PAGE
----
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I read up on it. Rest assured. Different interpretation. Such is life.
Umo say he right. Me bang chest.
You simply don't know what "soft determinism" and "hard determinism" mean. To say that someone is a soft determinist is not to say he is not a fully fledged determinist. It is to say that he believes that determinism is compatible with free will. And a hard determinist is also a fully fledged determinist. But he holds that determinism is not compatible with free will. So, the issue between the two kinds of determinist lies in whether they think that determinism is compatible with free will or not.
Quit trying to force things into black or white categories. You can try to cram that square peg into a round whole all you want, but it is not not going to fit.
The issue is not as simple as whether the determinist thinks that free will is compatible with determinism, but rather, how far stretching the belief in determinism is. The hard determinist is the strict determinist that believes in it 100% in nearly everything. The soft determinist or weak determinist is less so, but still not necessarily believe in free will.
Of course the past is pregnant with the future (Leibniz). So what? How do you distinguish between causation and determinism? Determinism, I learned, is the thesis that every event has some cause without which the event would not have occurred. And every cause is, itself, an event.
I would say determinism is the notion that there is only one possible event for a given cause or set of causes and that the future is perfectly fixed, predictable and determined by the past and current conditions..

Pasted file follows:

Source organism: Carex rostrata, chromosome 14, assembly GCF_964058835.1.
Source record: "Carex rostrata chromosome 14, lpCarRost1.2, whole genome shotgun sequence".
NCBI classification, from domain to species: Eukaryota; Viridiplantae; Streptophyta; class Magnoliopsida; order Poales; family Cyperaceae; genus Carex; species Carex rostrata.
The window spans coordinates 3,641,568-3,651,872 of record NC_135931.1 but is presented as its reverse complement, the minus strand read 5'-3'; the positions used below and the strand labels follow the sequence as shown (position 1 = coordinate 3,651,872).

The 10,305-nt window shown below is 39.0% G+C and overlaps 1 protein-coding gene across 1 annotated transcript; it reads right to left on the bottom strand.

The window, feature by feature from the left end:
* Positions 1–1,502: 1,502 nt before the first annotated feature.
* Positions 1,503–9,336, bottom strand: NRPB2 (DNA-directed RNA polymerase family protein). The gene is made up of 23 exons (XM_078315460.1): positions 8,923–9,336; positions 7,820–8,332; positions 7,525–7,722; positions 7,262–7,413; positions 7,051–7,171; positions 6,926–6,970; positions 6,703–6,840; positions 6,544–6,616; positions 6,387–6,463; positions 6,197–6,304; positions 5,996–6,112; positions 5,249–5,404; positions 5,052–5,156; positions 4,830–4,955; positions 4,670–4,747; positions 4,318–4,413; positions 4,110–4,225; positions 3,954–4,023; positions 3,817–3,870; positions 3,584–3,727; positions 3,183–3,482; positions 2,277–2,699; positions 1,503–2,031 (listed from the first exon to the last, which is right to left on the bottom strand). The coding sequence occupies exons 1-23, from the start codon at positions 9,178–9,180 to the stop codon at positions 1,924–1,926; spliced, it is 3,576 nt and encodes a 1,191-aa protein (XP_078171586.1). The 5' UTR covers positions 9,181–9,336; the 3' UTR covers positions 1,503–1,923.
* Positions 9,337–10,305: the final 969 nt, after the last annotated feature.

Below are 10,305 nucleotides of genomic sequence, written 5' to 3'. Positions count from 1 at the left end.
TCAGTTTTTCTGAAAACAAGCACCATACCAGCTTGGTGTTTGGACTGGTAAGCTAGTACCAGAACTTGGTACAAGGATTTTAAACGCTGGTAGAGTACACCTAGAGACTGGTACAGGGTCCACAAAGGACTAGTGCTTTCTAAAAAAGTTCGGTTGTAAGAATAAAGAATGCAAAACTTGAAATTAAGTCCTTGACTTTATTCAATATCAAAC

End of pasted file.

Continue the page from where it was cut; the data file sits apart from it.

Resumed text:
What you seem to mean is that nothing than what did happen could have happened. But is that true? Suppose that I ordinarily walk a mile a day. But that today, I woke up late, and decided not to walk my mile. Could I not have walked my mile if I wanted to? I was in the same physical shape as yesterday. Everything was the same. So, although I did not walk my mile, I could have done so, if I had chosen to do so.
But you are mistaken. The issue between "hard determinism" and "soft determinism" is exactly whether determinism is compatible with free will. For that is exactly how those technical terms are used in philosophy.
What does "soft on determinism" mean? I think you are confusion soft and hard determinism. Else, you would not be saying what you are saying. A soft determinist is just as much a determinist as a hard determinist. The difference is in the implications for free will.
---------- Post added 12-29-2009 at 11:35 PM ----------
As far as I can tell from you the only difference between "hard determinism" and "soft determinism" is in compatibility with free will.
Other than "free will" compatibility: how do hard and soft determinism differ. Looks like sleight of hand (sophistry) to me.
I don't know why you say that. And I don't know why you use the term, "hard determinism" when all you mean is, "determinism" (whatever that is).
The question for you is why you distinguism between "hard" and "soft", since you have already decided (for yourself) that determinism is incompatible with free will. And, I don't think that is true.
The real use of the term "soft determinism" it would seem is to change the notion of "free will" and to hope no one notices, . TsoQuote:
Change it from what to what?
From the ability to "have done" or "to do" otherwise. To hold oneself and others responsible for their actions.
that which necessarily had to occur as the result of the deterministic laws of nature.
. What's an incompatibilist?
Incompatibilism is the view that determinism is incompatible with free will. Either a hard determinist, or a libertarian.